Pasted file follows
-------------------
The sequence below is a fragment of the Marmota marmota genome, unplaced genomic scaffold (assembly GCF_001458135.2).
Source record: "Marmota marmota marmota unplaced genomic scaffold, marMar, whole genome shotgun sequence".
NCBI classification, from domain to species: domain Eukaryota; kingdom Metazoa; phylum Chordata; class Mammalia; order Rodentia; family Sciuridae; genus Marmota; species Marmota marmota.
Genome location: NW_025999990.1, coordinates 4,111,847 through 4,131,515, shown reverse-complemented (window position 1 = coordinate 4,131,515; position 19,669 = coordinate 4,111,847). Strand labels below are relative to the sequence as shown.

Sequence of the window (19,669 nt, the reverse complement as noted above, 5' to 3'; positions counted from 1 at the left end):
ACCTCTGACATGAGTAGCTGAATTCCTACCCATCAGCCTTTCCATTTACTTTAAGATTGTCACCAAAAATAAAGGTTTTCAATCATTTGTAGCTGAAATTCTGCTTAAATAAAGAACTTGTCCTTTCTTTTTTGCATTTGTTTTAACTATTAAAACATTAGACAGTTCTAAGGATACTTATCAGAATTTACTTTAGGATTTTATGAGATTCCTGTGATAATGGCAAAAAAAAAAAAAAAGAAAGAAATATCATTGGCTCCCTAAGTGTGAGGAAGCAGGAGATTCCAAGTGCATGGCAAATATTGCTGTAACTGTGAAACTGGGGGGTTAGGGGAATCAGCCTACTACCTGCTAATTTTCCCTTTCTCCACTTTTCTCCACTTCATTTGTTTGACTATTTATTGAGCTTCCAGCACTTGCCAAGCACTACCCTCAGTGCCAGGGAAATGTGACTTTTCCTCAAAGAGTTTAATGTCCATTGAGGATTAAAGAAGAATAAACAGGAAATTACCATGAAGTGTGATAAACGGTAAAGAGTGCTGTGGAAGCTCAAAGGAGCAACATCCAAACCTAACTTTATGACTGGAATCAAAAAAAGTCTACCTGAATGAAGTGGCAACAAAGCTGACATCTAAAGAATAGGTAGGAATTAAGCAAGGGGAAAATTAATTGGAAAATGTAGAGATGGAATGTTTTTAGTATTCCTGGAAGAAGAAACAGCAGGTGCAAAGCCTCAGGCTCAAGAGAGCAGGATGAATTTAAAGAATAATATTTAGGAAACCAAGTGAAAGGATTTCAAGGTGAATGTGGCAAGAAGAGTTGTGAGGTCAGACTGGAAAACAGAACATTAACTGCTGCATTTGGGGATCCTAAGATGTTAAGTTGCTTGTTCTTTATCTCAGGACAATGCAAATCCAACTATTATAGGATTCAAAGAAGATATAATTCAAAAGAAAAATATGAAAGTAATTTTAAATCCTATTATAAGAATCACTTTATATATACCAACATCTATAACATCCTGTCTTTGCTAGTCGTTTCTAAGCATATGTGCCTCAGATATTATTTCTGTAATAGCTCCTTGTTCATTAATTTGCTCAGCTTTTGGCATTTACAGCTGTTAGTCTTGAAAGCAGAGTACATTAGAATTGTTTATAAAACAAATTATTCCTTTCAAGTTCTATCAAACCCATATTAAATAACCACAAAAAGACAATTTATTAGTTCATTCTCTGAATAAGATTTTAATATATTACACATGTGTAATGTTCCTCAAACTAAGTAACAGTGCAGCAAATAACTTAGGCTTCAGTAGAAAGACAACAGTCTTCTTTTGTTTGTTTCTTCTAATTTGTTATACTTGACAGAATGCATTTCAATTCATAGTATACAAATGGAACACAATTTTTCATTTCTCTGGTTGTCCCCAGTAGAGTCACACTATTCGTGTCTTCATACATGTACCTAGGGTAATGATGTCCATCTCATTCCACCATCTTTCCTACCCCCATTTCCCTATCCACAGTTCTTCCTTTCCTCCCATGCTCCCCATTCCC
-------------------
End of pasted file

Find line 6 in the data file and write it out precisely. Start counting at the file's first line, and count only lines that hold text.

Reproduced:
ACCTCTGACATGAGTAGCTGAATTCCTACCCATCAGCCTTTCCATTTACTTTAAGATTGTCACCAAAAATAAAGGTTTTCAATCATTTGTAGCTGAAATTCTGCTTAAATAAAGAACTTGTCCTTTCTTTTTTGCATTTGTTTTAACTATTAAAACATTAGACAGTTCTAAGGATACTTATCAGAATTTACTTTAGGATTTTATGAGATTCCTGTGATAATGGCAAAAAAAAAAAAAAAGAAAGAAATATCATTGGCTCCCTAAGTGTGAGGAAGCAGGAGATTCCAAGTGCATGGCAAATATTGCTGTAACTGTGAAACTGGGGGGTTAGGGGAATCAGCCTACTACCTGCTAATTTTCCCTTTCTCCACTTTTCTCCACTTCATTTGTTTGACTATTTATTGAGCTTCCAGCACTTGCCAAGCACTACCCTCAGTGCCAGGGAAATGTGACTTTTCCTCAAAGAGTTTAATGTCCATTGAGGATTAAAGAAGAATAAACAGGAAATTACCATGAAGTGTGATAAACGGTAAAGAGTGCTGTGGAAGCTCAAAGGAGCAACATCCAAACCTAACTTTATGACTGGAATCAAAAAAAGTCTACCTGAATGAAGTGGCAACAAAGCTGACATCTAAAGAATAGGTAGGAATTAAGCAAGGGGAAAATTAATTGGAAAATGTAGAGATGGAATGTTTTTAGTATTCCTGGAAGAAGAAACAGCAGGTGCAAAGCCTCAGGCTCAAGAGAGCAGGATGAATTTAAAGAATAATATTTAGGAAACCAAGTGAAAGGATTTCAAGGTGAATGTGGCAAGAAGAGTTGTGAGGTCAGACTGGAAAACAGAACATTAACTGCTGCATTTGGGGATCCTAAGATGTTAAGTTGCTTGTTCTTTATCTCAGGACAATGCAAATCCAACTATTATAGGATTCAAAGAAGATATAATTCAAAAGAAAAATATGAAAGTAATTTTAAATCCTATTATAAGAATCACTTTATATATACCAACATCTATAACATCCTGTCTTTGCTAGTCGTTTCTAAGCATATGTGCCTCAGATATTATTTCTGTAATAGCTCCTTGTTCATTAATTTGCTCAGCTTTTGGCATTTACAGCTGTTAGTCTTGAAAGCAGAGTACATTAGAATTGTTTATAAAACAAATTATTCCTTTCAAGTTCTATCAAACCCATATTAAATAACCACAAAAAGACAATTTATTAGTTCATTCTCTGAATAAGATTTTAATATATTACACATGTGTAATGTTCCTCAAACTAAGTAACAGTGCAGCAAATAACTTAGGCTTCAGTAGAAAGACAACAGTCTTCTTTTGTTTGTTTCTTCTAATTTGTTATACTTGACAGAATGCATTTCAATTCATAGTATACAAATGGAACACAATTTTTCATTTCTCTGGTTGTCCCCAGTAGAGTCACACTATTCGTGTCTTCATACATGTACCTAGGGTAATGATGTCCATCTCATTCCACCATCTTTCCTACCCCCATTTCCCTATCCACAGTTCTTCCTTTCCTCCCATGCTCCCCATTCCC